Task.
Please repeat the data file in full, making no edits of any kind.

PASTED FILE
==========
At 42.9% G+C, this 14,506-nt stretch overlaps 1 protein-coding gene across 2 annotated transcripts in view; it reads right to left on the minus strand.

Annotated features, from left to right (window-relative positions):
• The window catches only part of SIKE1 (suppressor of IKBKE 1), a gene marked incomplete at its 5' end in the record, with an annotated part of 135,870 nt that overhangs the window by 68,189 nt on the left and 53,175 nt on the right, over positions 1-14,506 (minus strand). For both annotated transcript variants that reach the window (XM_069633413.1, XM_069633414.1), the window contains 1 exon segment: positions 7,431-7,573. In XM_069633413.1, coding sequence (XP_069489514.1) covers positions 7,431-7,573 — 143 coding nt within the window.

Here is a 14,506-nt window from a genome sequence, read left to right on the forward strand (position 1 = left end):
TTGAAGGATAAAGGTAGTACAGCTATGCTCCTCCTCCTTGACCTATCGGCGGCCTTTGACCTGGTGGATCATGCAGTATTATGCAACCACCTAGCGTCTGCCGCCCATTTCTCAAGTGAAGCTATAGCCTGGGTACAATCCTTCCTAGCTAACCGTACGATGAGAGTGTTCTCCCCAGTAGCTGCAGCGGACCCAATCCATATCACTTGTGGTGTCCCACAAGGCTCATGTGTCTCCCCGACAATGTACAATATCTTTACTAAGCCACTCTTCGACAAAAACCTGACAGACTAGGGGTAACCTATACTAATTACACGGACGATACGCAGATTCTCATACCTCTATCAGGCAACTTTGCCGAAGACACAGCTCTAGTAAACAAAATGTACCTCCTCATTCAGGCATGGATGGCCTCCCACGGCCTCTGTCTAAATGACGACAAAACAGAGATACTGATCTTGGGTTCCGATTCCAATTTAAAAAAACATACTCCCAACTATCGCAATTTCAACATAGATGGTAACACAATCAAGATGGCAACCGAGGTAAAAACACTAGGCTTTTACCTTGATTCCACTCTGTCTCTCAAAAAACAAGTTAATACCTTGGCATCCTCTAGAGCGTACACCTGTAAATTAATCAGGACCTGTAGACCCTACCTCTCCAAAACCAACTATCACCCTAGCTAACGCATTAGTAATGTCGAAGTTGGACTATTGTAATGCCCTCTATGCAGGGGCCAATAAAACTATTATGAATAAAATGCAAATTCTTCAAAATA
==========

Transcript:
At 42.9% G+C, this 14,506-nt stretch overlaps 1 protein-coding gene across 2 annotated transcripts in view; it reads right to left on the minus strand.

Annotated features, from left to right (window-relative positions):
• The window catches only part of SIKE1 (suppressor of IKBKE 1), a gene marked incomplete at its 5' end in the record, with an annotated part of 135,870 nt that overhangs the window by 68,189 nt on the left and 53,175 nt on the right, over positions 1-14,506 (minus strand). For both annotated transcript variants that reach the window (XM_069633413.1, XM_069633414.1), the window contains 1 exon segment: positions 7,431-7,573. In XM_069633413.1, coding sequence (XP_069489514.1) covers positions 7,431-7,573 — 143 coding nt within the window.

Here is a 14,506-nt window from a genome sequence, read left to right on the forward strand (position 1 = left end):
TTGAAGGATAAAGGTAGTACAGCTATGCTCCTCCTCCTTGACCTATCGGCGGCCTTTGACCTGGTGGATCATGCAGTATTATGCAACCACCTAGCGTCTGCCGCCCATTTCTCAAGTGAAGCTATAGCCTGGGTACAATCCTTCCTAGCTAACCGTACGATGAGAGTGTTCTCCCCAGTAGCTGCAGCGGACCCAATCCATATCACTTGTGGTGTCCCACAAGGCTCATGTGTCTCCCCGACAATGTACAATATCTTTACTAAGCCACTCTTCGACAAAAACCTGACAGACTAGGGGTAACCTATACTAATTACACGGACGATACGCAGATTCTCATACCTCTATCAGGCAACTTTGCCGAAGACACAGCTCTAGTAAACAAAATGTACCTCCTCATTCAGGCATGGATGGCCTCCCACGGCCTCTGTCTAAATGACGACAAAACAGAGATACTGATCTTGGGTTCCGATTCCAATTTAAAAAAACATACTCCCAACTATCGCAATTTCAACATAGATGGTAACACAATCAAGATGGCAACCGAGGTAAAAACACTAGGCTTTTACCTTGATTCCACTCTGTCTCTCAAAAAACAAGTTAATACCTTGGCATCCTCTAGAGCGTACACCTGTAAATTAATCAGGACCTGTAGACCCTACCTCTCCAAAACCAACTATCACCCTAGCTAACGCATTAGTAATGTCGAAGTTGGACTATTGTAATGCCCTCTATGCAGGGGCCAATAAAACTATTATGAATAAAATGCAAATTCTTCAAAATA